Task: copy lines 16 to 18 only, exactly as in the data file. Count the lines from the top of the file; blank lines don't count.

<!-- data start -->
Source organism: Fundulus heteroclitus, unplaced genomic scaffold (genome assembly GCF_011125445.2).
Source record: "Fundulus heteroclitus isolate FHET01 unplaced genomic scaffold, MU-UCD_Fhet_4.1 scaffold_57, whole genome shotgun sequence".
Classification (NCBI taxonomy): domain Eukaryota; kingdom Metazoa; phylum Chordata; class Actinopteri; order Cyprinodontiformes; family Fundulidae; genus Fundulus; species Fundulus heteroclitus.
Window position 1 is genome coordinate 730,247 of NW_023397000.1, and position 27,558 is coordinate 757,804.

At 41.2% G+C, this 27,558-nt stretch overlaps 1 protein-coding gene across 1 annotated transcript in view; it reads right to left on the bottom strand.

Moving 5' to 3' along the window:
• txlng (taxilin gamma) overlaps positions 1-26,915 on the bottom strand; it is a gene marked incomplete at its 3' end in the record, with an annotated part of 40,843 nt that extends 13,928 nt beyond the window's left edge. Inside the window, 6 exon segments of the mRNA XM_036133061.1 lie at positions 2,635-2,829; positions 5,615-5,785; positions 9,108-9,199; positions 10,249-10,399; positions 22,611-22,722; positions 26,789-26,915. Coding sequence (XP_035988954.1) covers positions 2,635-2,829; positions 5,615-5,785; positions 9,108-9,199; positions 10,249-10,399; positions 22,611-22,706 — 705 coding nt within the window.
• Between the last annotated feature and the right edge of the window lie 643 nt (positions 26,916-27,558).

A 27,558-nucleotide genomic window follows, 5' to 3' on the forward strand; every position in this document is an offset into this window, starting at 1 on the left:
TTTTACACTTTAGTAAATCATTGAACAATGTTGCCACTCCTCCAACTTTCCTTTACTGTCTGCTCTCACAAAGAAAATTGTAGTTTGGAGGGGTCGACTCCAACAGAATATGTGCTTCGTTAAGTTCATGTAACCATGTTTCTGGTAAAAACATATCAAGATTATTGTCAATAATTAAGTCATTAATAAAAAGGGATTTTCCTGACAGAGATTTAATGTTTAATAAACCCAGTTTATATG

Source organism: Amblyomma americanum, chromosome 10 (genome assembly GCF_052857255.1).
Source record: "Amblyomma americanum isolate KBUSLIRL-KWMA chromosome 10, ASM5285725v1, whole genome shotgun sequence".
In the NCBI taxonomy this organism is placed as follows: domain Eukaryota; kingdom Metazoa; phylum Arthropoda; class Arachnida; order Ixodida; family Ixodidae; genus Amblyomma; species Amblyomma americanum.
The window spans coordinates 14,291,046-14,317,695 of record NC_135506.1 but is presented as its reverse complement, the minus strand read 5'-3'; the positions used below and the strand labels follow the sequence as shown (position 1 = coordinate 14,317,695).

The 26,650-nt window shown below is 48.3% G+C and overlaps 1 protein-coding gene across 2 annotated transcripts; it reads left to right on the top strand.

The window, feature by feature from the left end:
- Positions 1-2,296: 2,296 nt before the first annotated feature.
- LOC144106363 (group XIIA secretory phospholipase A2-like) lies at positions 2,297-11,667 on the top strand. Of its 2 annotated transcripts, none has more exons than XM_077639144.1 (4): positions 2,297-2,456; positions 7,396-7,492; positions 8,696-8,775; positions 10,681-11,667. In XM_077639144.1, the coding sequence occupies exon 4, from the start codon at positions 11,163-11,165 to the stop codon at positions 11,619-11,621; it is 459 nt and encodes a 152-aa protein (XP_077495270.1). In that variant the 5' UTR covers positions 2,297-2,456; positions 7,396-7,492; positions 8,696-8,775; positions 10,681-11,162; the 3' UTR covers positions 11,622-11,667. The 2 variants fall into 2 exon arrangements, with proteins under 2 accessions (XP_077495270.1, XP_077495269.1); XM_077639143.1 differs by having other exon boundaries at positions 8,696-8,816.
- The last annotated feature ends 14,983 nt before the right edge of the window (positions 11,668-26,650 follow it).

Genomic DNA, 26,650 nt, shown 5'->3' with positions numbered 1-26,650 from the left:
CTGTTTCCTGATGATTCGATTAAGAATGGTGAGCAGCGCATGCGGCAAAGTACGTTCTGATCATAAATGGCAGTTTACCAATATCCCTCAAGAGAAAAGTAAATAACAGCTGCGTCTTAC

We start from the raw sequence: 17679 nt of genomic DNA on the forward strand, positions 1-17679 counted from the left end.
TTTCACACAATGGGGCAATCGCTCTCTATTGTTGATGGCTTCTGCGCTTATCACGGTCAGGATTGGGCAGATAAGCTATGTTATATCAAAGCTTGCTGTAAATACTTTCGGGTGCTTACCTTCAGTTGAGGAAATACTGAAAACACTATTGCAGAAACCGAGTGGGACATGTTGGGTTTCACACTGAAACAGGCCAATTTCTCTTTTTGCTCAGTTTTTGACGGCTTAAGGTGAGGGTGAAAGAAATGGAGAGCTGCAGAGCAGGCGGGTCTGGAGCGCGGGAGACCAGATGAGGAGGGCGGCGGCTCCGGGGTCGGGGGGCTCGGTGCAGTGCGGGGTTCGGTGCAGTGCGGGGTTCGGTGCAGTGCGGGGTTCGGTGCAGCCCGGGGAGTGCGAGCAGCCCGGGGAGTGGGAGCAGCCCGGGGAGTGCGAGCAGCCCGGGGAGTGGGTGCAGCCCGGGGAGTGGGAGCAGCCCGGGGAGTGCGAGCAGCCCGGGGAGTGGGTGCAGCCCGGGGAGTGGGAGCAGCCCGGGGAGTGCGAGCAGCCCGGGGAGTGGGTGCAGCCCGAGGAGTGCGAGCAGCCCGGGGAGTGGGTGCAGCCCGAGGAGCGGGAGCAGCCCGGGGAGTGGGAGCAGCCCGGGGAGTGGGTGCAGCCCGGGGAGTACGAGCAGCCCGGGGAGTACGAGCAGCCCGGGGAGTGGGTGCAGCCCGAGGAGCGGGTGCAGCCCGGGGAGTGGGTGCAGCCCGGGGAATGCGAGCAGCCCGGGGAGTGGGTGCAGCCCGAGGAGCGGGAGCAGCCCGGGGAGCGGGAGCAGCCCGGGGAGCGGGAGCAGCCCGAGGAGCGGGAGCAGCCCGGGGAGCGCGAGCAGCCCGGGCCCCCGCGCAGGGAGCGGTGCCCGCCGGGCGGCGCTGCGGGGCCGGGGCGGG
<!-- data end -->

The window, feature by feature from the left end:
- Positions 1-2,296: 2,296 nt before the first annotated feature.
- LOC144106363 (group XIIA secretory phospholipase A2-like) lies at positions 2,297-11,667 on the top strand. Of its 2 annotated transcripts, none has more exons than XM_077639144.1 (4): positions 2,297-2,456; positions 7,396-7,492; positions 8,696-8,775; positions 10,681-11,667. In XM_077639144.1, the coding sequence occupies exon 4, from the start codon at positions 11,163-11,165 to the stop codon at positions 11,619-11,621; it is 459 nt and encodes a 152-aa protein (XP_077495270.1). In that variant the 5' UTR covers positions 2,297-2,456; positions 7,396-7,492; positions 8,696-8,775; positions 10,681-11,162; the 3' UTR covers positions 11,622-11,667. The 2 variants fall into 2 exon arrangements, with proteins under 2 accessions (XP_077495270.1, XP_077495269.1); XM_077639143.1 differs by having other exon boundaries at positions 8,696-8,816.